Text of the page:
In this current world, human being is increasingly recognised by organisation as the most important asset of the company. With the increased competition for management talent, it also means that the human resources departments will face more and more challenging and new employees’ issues. Globally, knowledge has become the most important factor in economic development and knowledge assets are considered essential for economic growth, competitive advantage, human development and quality of human life (Malhotra, 2003). Therefore, the integration of knowledge management and Organisational Learning into Human Resource Management is essential for organisations to build intellectual capital and competitive advantage for the future.
(A) Definition of Knowledge Management
Knowledge Management (KM) has been described as involving ‘the design, review and implementation of both social and technological processes to improve the application of knowledge, in the collective interest of stakeholders’ (Standards Australia, 2003). Knowledge management (KM) is the facilitation of transferring the right knowledge to the right people at the right time (O’Dell 1998 & Grayson), or in other words, enabling the right people to apply the right knowledge at the right time (Tiwana 2002). The extensive interest in knowledge management as a discipline began in earnest in the 1990’s as those organisations facing tumultuous external environments attempted to manage their “knowledge assets” to ensure continuous innovation (Newell, Robertson, Scarbrough and Swann, 2002).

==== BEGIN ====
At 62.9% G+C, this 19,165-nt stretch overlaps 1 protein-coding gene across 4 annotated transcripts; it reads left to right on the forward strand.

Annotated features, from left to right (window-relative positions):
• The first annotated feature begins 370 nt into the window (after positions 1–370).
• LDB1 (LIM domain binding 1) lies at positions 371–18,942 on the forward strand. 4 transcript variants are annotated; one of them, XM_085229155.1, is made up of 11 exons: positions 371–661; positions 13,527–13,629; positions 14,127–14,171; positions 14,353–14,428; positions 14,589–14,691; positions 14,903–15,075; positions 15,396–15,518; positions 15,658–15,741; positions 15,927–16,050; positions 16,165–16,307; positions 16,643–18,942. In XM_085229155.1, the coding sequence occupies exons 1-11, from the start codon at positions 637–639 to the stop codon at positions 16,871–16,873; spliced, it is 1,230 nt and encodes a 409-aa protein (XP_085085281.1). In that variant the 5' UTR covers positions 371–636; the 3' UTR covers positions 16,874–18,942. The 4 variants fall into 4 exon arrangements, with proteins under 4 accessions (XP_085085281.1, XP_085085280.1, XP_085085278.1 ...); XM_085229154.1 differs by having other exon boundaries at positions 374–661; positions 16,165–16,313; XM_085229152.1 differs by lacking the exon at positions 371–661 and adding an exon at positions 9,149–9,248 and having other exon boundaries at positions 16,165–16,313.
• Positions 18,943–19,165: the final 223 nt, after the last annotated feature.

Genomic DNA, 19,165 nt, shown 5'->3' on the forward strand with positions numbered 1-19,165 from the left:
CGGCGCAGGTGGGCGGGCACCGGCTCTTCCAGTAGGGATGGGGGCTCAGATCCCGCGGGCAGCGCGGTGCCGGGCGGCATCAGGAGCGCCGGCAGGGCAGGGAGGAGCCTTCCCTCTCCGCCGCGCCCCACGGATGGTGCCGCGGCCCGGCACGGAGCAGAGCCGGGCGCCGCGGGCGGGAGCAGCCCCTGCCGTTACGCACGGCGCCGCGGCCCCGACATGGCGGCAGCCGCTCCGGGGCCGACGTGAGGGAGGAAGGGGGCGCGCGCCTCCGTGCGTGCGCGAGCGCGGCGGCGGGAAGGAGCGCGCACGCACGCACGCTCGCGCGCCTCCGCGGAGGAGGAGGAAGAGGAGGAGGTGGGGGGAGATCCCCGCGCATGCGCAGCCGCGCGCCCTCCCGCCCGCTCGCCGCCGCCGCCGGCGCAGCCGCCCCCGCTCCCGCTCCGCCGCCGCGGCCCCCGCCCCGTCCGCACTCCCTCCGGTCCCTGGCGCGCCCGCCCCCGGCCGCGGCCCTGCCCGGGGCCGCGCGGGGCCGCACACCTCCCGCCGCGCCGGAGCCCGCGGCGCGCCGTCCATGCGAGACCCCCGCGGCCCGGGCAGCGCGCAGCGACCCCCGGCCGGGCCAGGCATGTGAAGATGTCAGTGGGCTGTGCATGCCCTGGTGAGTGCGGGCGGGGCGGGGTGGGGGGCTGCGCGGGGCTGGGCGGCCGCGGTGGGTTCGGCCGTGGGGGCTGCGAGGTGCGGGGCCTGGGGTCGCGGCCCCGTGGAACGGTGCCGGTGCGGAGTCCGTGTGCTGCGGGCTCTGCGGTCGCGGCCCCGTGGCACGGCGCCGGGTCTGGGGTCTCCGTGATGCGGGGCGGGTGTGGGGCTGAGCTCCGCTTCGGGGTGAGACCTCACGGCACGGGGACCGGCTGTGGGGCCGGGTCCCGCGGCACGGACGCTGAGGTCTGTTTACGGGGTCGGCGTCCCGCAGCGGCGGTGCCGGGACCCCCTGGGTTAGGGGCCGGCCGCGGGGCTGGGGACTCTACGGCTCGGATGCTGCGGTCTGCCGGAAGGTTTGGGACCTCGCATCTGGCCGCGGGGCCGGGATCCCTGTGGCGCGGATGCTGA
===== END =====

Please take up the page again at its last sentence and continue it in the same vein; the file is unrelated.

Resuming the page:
(B) Definition of Organisational Learning
Organisational Learning (OL) is identified as the coming together of individuals to enable them to support and encourage one another’s learning, which will in the longer term be of benefit to the organisation (Hodgkinson, 2000). The OL activities involving tacit knowledge exchange rely on the active engagement of individuals. Based on the definition, we can
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